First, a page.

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ManageSafe™

Least-Toxic Control of Carpet Beetle Choose a different pests

Identification

Pest type: Insects

In-depth Information:
It is not always possible to tell from the damage whether you are dealing with clothes moths or carpet beetles, but in general, the beetles are more likely to damage a larger area on one portion of a garment or carpet while moth damage more often appears as scattered holes with webbing.

There are a number of different types of carpet beetles; however they can all be controlled with similar methods. Black carpet beetles are uniformly black, while other carpet beetles have colored patterns on their backs; they are generally shaped like ladybugs (bed bugs are much smaller, in case you’re concerned). The carpet beetle larvae leave brown, shell-like, bristly looking cast skins when they molt, and fecal pellets that are about the size of a grain of salt.

Is it a problem?

Low-level infestations are usually of minor importance. Occasionally severe infestations can occur in natural fibers, fabrics, and foods (carpet beetles do not feed on synthetic fibers). Carpet beetles are a difficult pest because they can be widely dispersed within a home and can find food in many out of reach areas. Damage is caused primarily by the larval stage of carpet beetles. The larvae hatch in about two weeks and then feed for varying periods, depending upon species and environmental conditions.

Pest prevention practices

Remove food sources
Remove potential habitat
Remove clutter

Eliminate the source of the infestation

Practice proper vacuuming

Prevent entry - Carpet beetles often make their way into homes by simply flying in a house while the door is open.

Because beetles prefer the dark, rearrange furniture periodically to exposure all carpeting surfaces to the light.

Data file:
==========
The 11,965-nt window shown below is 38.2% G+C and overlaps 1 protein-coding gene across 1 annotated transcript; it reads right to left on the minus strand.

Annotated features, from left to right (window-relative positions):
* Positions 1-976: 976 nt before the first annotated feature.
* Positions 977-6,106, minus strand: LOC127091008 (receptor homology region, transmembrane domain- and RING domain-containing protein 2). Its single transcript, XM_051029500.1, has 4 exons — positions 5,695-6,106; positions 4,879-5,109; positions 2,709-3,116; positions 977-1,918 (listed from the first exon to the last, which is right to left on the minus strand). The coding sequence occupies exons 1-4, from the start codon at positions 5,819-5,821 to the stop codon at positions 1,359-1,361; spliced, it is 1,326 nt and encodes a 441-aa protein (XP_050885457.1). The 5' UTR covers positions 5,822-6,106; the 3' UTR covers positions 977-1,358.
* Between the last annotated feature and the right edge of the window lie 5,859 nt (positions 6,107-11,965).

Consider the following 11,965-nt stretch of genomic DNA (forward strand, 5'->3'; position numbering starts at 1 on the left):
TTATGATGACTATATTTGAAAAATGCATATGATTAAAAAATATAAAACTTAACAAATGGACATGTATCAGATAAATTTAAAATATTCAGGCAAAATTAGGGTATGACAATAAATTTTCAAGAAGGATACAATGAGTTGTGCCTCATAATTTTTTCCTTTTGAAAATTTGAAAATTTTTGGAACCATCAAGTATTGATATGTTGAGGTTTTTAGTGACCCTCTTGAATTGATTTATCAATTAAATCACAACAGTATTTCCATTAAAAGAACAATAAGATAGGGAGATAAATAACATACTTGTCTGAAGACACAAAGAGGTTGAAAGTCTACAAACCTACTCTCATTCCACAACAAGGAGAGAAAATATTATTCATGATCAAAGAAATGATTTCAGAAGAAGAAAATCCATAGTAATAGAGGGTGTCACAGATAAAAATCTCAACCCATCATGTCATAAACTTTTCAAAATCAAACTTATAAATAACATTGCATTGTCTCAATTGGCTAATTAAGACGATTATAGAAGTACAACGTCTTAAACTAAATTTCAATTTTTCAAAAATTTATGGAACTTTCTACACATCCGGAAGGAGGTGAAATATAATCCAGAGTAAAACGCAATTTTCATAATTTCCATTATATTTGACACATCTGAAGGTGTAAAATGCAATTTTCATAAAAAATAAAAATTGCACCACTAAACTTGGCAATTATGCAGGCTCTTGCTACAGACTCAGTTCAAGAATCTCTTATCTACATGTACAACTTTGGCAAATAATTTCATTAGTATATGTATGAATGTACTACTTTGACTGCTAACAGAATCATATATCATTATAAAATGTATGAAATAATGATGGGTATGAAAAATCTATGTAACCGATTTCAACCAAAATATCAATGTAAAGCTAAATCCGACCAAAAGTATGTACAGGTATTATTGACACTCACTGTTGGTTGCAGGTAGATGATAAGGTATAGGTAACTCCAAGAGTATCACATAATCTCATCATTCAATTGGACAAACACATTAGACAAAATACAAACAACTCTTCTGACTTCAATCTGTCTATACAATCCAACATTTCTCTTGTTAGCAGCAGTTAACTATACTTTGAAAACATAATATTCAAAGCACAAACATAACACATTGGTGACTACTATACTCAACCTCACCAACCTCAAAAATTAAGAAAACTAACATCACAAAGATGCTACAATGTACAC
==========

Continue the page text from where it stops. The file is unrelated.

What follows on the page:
Monitoring and record-keeping

Adult carpet beetles lay eggs on the larval food source, such as furs and woolen fabric or carpets, or other natural, non-synthetic fibers. They prefer dark, secluded places, occasionally feeding on stored products such as certain spices and grains. The carpet beetle larvae leave brown, shell-like, bristly looking cast skins when they molt, and fecal pellets that are about the size of a grain of salt.

Non-chemical and mechanical controls

Seal cracks and crevices
Repair holes
Remove clutter
Remove debris and habitat
Handpick and destroy

Dispose of articles and objects that are badly infested (small items can be placed in a freezer for 48 hours to kill off the beetles)

Dry clean infested clothing – steam clean items that cannot be washed

Vacuum - and dispose of vacuum waste carefully to prevent reinfestation

Biological controls

Unfortunately, biological controls are not effective for control of indoor carpet beetles.

Least-toxic chemical options as a last resort

As a least-toxic management option, boric acid can be placed into cracks and crevices where a carpet beetle infestation is extreme - around the posts of your bed/couch, in corners, etc. However, be careful to make sure it is an area where pets and children will not come into direct contact. If possible, exclude them from the room you are treating until the problem is solved and you can clean up any residues.

Boric Acid

Chemicals to Avoid

Look at your product labels and try to avoid products containing those chemicals listed below:

(A = acute health effects, C = chronic health effects, SW = surface water contaminant, GW = ground water contaminant, W = wildlife poison, B = bee poison, LT = long-range transport)

Bifenthrin (A, C, SW, W, B)

Deltamethrin (A, C, W, B)

Permethrin (A, C, GW, W, B)

Piperonyl butoxide (PBO) (C, W)

Pyrethrins (C, W, B)

Pyriproxyfen (C, W)